I would imagine so...I'm trying to see if eSATA will give me a substantial speed increase.

  • Courcoul Level 6 (12,725 points)

    I would check downstream to make sure there are no bottlenecks. eSATA would effectively eliminate the middle man, the SATA-to-whatever adapter, but will the controller on the HDD be able to fully exploit the speed of the SATA bus? What brand and model would you need, that is capable of pacing a SATA bus without falling behind?


    There was the digital equivalent of a geek p.i.s.s.i.n.g match on another thread, discussing these issues. You'll need some form of RAID setup on the external device to truly maximize throughput.


    OGELTHORPE wrote:


    Courcoul, greetings friend;  The OP has a 17" MBP, like I do because some people are not reluctant as some to dig a little deeper in their pockets and spend a little additional dinero for a beautiful 17" display and an express 34 slot.  ...


    That's right, No e-SATA for you!!!! .

    I am getting MAC ENVY!   Digital equivalent of that some underendowed gents get.....

  • synchronizer Level 1 (0 points)

    That's the problem isn't it? IE: deciding what would be best.


    Well, I'm not 100% sure what would be best for me, but I know that I need at least 1TB, with 7200 rpm, and preferably, 64mb in cache.


    RAID would be nice; for example, I see that the drobo is increasing in popularity, but I don't have a huge budget. I think It's about $200-300.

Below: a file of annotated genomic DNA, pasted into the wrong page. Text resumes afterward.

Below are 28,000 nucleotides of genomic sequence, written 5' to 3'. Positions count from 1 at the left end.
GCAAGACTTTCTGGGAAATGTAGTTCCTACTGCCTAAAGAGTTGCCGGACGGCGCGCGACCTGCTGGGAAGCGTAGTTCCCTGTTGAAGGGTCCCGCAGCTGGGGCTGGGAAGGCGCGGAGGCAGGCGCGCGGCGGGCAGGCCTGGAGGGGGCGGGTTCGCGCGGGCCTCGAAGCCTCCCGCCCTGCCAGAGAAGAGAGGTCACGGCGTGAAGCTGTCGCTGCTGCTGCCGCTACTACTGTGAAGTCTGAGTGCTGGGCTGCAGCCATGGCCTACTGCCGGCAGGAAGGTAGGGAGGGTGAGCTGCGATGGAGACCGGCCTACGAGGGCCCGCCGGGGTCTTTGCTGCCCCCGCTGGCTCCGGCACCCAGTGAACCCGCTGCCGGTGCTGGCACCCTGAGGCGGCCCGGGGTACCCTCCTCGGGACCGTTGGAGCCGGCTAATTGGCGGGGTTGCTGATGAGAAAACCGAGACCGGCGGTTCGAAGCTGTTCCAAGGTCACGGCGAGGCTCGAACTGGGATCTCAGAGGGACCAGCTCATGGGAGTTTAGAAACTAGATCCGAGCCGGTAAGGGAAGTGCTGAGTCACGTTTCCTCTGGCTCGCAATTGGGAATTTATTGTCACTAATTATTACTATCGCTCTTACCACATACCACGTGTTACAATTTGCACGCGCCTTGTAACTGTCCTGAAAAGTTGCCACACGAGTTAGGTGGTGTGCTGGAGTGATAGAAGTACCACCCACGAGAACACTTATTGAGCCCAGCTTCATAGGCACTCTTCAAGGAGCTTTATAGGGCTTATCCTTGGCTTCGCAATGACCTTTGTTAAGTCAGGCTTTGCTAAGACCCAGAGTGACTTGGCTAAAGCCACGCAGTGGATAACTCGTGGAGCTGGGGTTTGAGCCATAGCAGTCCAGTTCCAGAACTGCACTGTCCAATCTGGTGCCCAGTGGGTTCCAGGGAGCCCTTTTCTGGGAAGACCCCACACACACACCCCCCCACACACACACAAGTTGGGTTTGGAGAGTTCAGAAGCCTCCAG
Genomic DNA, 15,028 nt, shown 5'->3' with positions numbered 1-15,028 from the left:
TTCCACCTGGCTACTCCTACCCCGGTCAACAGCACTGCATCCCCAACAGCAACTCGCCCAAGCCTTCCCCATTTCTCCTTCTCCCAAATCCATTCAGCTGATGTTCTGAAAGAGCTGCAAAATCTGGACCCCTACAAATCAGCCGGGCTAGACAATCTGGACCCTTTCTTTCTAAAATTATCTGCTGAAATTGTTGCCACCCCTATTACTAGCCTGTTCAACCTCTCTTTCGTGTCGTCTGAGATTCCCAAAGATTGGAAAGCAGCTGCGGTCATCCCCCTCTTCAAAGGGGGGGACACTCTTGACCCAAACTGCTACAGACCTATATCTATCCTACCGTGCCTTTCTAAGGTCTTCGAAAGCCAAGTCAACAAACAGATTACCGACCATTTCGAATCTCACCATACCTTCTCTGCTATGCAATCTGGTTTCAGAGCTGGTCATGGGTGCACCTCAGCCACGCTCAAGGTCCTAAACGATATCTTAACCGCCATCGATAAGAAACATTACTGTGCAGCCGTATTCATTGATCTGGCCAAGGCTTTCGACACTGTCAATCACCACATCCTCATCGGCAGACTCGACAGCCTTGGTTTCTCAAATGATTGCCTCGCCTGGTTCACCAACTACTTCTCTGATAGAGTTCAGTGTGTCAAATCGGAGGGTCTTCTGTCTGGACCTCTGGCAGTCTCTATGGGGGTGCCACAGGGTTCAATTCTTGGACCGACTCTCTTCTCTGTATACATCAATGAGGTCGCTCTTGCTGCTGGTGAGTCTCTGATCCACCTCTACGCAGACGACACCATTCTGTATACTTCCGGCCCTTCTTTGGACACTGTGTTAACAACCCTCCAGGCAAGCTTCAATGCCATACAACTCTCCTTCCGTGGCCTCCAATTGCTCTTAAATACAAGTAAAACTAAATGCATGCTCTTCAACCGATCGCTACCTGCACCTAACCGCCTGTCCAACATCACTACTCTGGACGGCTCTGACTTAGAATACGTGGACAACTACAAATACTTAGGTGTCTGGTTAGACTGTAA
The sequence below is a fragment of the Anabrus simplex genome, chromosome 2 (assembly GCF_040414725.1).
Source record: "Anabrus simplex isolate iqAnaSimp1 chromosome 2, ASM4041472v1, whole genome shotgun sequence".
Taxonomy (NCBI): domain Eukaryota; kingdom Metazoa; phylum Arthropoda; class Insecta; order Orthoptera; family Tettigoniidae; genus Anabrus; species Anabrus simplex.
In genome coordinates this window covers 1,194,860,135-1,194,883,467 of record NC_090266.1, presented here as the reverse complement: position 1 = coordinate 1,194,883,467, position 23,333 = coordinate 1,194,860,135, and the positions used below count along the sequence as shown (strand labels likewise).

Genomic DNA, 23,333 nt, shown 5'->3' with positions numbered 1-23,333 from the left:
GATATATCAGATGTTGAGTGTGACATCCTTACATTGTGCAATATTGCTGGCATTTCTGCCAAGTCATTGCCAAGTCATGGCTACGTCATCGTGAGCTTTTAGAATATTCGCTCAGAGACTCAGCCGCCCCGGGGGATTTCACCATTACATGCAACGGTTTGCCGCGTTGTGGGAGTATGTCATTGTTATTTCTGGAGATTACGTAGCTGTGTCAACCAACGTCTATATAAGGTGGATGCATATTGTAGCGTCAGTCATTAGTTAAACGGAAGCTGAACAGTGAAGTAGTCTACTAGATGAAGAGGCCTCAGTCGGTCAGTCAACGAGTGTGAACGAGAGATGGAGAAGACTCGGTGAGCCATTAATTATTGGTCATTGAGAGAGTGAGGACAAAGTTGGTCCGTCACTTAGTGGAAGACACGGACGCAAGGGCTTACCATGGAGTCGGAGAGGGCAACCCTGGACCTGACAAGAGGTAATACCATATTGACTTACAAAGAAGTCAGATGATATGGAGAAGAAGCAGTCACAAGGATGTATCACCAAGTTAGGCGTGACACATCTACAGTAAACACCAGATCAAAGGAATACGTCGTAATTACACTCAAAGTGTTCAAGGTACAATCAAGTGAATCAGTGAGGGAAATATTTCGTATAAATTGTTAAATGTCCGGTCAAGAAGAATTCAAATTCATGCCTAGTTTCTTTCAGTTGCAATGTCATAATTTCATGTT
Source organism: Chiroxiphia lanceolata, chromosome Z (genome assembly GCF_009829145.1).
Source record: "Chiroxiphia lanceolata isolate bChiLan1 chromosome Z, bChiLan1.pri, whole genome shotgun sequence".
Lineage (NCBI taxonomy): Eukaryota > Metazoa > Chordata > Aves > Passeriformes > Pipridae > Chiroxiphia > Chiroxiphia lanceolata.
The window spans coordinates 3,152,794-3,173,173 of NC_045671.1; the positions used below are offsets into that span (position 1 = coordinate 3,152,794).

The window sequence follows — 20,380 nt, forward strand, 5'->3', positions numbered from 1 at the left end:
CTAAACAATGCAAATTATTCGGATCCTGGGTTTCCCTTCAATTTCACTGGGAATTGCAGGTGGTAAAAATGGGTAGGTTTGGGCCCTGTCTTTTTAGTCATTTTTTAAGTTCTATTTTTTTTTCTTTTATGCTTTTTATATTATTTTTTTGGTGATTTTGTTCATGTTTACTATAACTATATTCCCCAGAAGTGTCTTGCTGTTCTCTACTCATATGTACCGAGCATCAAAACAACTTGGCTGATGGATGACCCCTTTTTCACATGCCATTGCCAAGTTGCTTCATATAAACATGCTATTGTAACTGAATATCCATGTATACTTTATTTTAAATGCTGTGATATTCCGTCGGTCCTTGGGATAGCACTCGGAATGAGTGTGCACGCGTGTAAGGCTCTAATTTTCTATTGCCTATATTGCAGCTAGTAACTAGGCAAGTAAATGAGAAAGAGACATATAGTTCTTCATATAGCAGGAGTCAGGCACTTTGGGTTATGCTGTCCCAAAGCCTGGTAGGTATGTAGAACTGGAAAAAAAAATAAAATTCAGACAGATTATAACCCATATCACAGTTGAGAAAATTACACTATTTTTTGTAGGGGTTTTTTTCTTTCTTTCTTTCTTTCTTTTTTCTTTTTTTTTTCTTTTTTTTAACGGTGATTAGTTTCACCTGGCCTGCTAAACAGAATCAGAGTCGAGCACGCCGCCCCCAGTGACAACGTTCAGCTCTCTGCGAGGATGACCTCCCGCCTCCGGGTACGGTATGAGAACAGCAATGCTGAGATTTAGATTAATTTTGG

• Courcoul Level 6 (12,725 points)

    $300. Four bay. Can now go up to 12 TB if you stick 3TB drives in there.


  • synchronizer Level 1 (0 points)

    $300 was already stretching it, and I have no internal drives handy in the first place.


    Still, I've never seen that enclosure before, and it looks very professional, so I'll bookark it. So yes, I need an internal drive that will fit into the $300 budget...unless something else can be arranged.

  • Courcoul Level 6 (12,725 points)

    Alternative. If unneeded, consider removing the optical drive and sticking another HDD in there. That could get you up to 2TB online, without anything dangling from the outside.


    BTW, someone (Hitachi, Toshiba, ??) said they came up with a new recording technology that would break the 1TB/2.5" barrier. Maybe up to 3-4TB before the year is out. Worth keeping eyes open.

  • synchronizer Level 1 (0 points)

    Well I need a solution within the next two or three weeks to be sure.